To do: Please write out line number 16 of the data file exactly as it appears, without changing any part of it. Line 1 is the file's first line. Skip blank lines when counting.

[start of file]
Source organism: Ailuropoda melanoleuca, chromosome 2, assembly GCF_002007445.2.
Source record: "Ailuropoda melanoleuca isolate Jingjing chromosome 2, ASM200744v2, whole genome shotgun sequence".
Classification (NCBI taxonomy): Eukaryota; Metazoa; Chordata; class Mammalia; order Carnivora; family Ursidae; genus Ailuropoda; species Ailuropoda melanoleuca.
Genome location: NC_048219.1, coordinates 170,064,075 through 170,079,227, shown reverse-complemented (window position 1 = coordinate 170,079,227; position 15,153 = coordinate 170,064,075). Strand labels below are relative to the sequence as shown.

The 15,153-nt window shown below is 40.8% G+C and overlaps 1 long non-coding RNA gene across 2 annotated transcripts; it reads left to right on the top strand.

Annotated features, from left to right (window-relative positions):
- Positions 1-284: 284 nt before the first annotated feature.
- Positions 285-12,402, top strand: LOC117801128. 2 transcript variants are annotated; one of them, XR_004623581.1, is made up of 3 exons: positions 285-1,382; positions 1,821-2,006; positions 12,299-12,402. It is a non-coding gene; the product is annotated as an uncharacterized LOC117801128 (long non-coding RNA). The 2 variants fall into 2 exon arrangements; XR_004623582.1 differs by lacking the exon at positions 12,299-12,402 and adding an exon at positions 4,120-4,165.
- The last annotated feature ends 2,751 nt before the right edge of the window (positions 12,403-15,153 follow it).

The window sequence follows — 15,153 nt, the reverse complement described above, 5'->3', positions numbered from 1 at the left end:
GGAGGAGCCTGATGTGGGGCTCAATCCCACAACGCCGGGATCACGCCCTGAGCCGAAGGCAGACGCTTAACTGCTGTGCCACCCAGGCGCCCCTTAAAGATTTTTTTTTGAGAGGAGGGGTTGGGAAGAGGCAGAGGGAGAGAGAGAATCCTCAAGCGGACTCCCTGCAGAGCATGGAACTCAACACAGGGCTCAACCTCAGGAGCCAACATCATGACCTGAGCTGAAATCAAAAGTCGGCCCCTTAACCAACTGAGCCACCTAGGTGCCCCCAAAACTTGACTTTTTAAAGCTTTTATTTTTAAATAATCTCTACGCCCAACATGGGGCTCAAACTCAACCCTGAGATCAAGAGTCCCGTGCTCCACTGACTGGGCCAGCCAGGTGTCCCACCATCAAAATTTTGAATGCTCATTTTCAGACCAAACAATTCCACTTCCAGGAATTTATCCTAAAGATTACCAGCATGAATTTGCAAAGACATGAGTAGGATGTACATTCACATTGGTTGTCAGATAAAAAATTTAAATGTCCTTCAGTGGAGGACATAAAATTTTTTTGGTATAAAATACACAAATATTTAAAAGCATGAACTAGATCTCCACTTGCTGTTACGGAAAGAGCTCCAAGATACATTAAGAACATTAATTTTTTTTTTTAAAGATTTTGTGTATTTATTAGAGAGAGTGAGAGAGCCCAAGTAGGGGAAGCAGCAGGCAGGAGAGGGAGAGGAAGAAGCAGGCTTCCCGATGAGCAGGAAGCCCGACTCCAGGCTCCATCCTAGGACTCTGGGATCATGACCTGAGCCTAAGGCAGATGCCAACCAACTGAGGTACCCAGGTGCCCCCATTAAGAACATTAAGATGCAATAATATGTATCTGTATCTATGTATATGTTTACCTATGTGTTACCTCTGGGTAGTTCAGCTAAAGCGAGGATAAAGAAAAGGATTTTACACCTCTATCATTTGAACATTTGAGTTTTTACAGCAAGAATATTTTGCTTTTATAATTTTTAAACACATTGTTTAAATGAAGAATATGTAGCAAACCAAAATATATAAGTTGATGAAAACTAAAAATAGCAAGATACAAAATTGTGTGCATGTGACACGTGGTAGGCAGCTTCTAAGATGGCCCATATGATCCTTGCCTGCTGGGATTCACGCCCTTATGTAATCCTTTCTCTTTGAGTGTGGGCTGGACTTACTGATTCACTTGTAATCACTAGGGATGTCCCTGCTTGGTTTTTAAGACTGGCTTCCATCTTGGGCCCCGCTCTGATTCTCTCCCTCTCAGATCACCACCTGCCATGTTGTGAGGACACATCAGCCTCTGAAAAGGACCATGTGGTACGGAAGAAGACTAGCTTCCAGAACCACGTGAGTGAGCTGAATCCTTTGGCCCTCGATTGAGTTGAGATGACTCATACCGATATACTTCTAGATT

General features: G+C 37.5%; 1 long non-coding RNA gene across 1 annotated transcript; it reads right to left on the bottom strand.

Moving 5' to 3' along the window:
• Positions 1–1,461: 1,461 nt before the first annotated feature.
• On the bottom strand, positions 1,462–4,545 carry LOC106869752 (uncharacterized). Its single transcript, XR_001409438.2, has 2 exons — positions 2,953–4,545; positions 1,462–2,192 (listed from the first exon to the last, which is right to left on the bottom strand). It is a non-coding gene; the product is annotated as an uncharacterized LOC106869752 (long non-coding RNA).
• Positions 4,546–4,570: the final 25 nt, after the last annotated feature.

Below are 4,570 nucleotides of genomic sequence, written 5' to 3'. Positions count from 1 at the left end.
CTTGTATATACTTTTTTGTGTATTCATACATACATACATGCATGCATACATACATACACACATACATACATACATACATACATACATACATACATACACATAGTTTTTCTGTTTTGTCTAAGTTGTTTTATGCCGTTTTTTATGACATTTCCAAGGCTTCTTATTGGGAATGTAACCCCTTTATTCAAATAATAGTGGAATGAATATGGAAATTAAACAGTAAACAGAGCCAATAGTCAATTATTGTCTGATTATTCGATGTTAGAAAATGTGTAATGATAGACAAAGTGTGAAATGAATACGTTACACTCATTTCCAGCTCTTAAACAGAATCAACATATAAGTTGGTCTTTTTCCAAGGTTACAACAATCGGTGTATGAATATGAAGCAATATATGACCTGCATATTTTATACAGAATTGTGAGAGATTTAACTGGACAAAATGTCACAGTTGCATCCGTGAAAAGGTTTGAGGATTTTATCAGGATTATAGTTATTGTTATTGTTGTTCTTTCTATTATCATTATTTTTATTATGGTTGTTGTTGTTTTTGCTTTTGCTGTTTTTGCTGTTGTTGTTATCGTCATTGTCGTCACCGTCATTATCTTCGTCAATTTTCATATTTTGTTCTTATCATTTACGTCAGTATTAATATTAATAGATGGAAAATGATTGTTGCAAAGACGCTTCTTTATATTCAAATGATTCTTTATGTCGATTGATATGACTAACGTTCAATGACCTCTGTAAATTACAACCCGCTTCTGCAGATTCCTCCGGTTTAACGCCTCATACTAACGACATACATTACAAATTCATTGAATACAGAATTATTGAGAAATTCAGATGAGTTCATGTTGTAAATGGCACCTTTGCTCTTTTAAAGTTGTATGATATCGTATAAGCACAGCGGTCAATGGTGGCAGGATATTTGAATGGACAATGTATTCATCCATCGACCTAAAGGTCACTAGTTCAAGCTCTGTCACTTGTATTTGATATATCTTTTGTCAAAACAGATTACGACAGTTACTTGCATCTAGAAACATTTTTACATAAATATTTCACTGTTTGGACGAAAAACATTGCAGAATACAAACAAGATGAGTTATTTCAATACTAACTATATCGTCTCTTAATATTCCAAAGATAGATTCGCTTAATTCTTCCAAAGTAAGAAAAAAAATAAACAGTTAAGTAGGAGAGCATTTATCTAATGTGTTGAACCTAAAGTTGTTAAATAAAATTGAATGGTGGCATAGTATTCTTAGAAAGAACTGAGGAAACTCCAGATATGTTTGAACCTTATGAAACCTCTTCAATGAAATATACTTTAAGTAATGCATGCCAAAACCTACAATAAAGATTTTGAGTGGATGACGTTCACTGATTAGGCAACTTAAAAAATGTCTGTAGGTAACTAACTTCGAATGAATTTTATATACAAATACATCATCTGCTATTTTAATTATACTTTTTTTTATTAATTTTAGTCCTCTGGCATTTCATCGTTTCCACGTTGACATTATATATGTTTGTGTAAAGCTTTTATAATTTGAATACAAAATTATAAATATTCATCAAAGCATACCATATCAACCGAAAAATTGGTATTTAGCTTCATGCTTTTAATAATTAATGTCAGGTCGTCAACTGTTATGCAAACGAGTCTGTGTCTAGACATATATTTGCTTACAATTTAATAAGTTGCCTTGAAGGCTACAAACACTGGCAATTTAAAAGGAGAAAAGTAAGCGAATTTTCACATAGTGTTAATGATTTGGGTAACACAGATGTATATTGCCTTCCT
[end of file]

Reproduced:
• Positions 4,546–4,570: the final 25 nt, after the last annotated feature.